Phoenix With Kids

Family Weekend Near Tucson: Picacho Peak State Park and the Rooster Cogburn Ostrich Ranch

For families that like to camp but still appreciate the small luxuries in life, Picacho Peak State Park campgrounds near Tucson are a fantastic option. The plots are snug and tidy, and equipped with an electrical outlet, picnic tables with benches, and fire pit with a small grill on top. And there’s lots of nearby activities, including a children’s cave on the hiking trail, and an ostrich farm!

Liz Haveman

Family Weekend Near Tucson: Picacho Peak State Park and the Rooster Cogburn Ostrich Ranch

For families that like to camp but still appreciate the small luxuries in life, Picacho Peak State Park campgrounds are a fantastic option. The plots are snug and tidy, and equipped with an electrical outlet, picnic tables with benches, and fire pit with a small grill on top. The areas where the tents go were surprisingly rocky, but it didn’t cause us too much trouble because we use bed rolls and an air mattress.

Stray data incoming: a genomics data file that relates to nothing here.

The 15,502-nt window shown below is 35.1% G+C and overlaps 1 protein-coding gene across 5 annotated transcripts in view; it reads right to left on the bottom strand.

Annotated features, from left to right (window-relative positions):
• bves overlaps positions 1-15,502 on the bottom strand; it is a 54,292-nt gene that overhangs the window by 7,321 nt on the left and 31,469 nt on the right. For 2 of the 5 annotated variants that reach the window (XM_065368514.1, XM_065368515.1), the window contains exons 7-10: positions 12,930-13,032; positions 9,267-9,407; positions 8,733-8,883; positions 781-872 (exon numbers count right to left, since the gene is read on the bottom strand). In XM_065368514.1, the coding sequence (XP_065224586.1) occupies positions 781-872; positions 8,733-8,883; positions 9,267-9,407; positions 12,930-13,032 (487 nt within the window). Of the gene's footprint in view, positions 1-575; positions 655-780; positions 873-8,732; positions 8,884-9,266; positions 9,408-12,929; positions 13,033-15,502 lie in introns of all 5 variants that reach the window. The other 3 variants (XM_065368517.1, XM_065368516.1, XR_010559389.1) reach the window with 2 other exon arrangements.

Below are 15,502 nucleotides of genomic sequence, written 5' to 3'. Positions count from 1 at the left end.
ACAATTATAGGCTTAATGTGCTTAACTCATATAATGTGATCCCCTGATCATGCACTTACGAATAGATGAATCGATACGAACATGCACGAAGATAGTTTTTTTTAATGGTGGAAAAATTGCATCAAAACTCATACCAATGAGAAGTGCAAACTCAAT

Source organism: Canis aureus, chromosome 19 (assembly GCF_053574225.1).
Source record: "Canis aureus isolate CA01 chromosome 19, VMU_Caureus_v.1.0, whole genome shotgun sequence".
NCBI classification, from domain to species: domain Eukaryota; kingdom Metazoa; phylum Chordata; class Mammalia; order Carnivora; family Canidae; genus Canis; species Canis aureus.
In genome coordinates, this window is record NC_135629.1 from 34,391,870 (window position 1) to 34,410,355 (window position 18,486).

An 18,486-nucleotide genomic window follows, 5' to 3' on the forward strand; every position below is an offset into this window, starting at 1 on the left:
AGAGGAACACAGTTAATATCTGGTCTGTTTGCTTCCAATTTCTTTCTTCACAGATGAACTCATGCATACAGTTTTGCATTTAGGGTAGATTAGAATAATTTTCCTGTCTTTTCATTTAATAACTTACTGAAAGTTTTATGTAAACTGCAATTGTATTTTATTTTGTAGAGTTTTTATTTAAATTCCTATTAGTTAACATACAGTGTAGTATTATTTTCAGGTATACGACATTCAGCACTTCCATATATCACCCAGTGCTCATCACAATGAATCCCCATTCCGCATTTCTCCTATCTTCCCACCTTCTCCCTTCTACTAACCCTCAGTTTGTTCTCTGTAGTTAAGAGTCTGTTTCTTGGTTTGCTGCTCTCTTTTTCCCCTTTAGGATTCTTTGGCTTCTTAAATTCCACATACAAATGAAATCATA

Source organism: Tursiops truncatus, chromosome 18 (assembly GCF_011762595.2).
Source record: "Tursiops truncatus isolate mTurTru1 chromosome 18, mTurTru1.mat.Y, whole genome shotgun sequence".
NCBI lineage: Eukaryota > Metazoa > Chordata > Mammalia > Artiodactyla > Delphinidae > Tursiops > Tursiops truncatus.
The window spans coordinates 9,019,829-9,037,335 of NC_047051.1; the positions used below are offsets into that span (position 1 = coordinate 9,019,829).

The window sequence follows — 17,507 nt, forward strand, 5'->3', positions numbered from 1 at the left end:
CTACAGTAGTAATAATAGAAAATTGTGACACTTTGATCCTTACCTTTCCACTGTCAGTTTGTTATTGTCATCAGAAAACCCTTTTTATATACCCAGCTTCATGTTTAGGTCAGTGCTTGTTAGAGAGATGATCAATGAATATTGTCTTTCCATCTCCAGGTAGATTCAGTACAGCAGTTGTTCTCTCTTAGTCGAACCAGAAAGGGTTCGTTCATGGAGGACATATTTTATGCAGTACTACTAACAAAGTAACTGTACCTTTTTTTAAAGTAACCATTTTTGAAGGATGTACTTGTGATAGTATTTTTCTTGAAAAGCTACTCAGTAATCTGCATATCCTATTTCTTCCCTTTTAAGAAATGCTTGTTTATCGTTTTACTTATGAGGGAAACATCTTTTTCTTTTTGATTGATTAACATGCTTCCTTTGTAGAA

Another reason this state park was the perfect location for us is that we were having a family campout with relatives that live in Tucson. Picacho Peak is almost exactly a half-way point for our two families to meet. Having cousins close in age to ride bikes and scooters with around the campsite loop gave the kids something easy and safe to do while the adults were setting up the tents and food.

Also of note, the bathrooms were pristine! They were spacious and clean, air conditioned, and even had hot showers. The bathrooms were also plentiful enough that it was always an easy walk to get to one. They have also done a great job making the campsite and restrooms handicap accessible.

Entrance to the park costs only $7 per vehicle, and campsite reservations are $30 per night per vehicle October through May, and $25 per night per vehicle June through September. Reservations can be made online.